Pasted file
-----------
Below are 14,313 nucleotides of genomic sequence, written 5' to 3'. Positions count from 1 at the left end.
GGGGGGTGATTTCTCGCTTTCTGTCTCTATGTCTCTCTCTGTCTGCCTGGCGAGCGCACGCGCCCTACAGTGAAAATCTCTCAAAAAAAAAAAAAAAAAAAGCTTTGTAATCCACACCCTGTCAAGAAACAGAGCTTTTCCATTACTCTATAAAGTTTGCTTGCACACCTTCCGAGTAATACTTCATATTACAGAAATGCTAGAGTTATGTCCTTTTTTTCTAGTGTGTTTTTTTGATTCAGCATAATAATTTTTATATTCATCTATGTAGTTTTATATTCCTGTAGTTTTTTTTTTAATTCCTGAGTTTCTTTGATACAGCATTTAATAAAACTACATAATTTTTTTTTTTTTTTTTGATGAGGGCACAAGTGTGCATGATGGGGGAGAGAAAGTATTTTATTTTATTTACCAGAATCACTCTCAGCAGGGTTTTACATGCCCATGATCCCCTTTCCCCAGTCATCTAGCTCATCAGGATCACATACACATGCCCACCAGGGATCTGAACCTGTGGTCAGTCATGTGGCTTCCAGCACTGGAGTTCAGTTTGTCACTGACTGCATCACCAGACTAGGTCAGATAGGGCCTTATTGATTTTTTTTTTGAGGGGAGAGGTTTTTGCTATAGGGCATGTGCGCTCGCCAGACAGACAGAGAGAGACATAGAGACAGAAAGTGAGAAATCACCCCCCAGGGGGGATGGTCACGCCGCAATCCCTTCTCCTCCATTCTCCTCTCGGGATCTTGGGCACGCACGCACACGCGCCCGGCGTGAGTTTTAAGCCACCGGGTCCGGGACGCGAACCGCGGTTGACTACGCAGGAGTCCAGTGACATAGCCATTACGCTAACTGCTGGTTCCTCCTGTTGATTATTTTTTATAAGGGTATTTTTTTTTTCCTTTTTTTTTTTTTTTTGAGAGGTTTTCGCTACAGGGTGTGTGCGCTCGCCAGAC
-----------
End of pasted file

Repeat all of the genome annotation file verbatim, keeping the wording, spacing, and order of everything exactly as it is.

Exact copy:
Below are 14,313 nucleotides of genomic sequence, written 5' to 3'. Positions count from 1 at the left end.
GGGGGGTGATTTCTCGCTTTCTGTCTCTATGTCTCTCTCTGTCTGCCTGGCGAGCGCACGCGCCCTACAGTGAAAATCTCTCAAAAAAAAAAAAAAAAAAAGCTTTGTAATCCACACCCTGTCAAGAAACAGAGCTTTTCCATTACTCTATAAAGTTTGCTTGCACACCTTCCGAGTAATACTTCATATTACAGAAATGCTAGAGTTATGTCCTTTTTTTCTAGTGTGTTTTTTTGATTCAGCATAATAATTTTTATATTCATCTATGTAGTTTTATATTCCTGTAGTTTTTTTTTTAATTCCTGAGTTTCTTTGATACAGCATTTAATAAAACTACATAATTTTTTTTTTTTTTTTTGATGAGGGCACAAGTGTGCATGATGGGGGAGAGAAAGTATTTTATTTTATTTACCAGAATCACTCTCAGCAGGGTTTTACATGCCCATGATCCCCTTTCCCCAGTCATCTAGCTCATCAGGATCACATACACATGCCCACCAGGGATCTGAACCTGTGGTCAGTCATGTGGCTTCCAGCACTGGAGTTCAGTTTGTCACTGACTGCATCACCAGACTAGGTCAGATAGGGCCTTATTGATTTTTTTTTTGAGGGGAGAGGTTTTTGCTATAGGGCATGTGCGCTCGCCAGACAGACAGAGAGAGACATAGAGACAGAAAGTGAGAAATCACCCCCCAGGGGGGATGGTCACGCCGCAATCCCTTCTCCTCCATTCTCCTCTCGGGATCTTGGGCACGCACGCACACGCGCCCGGCGTGAGTTTTAAGCCACCGGGTCCGGGACGCGAACCGCGGTTGACTACGCAGGAGTCCAGTGACATAGCCATTACGCTAACTGCTGGTTCCTCCTGTTGATTATTTTTTATAAGGGTATTTTTTTTTTCCTTTTTTTTTTTTTTTTGAGAGGTTTTCGCTACAGGGTGTGTGCGCTCGCCAGAC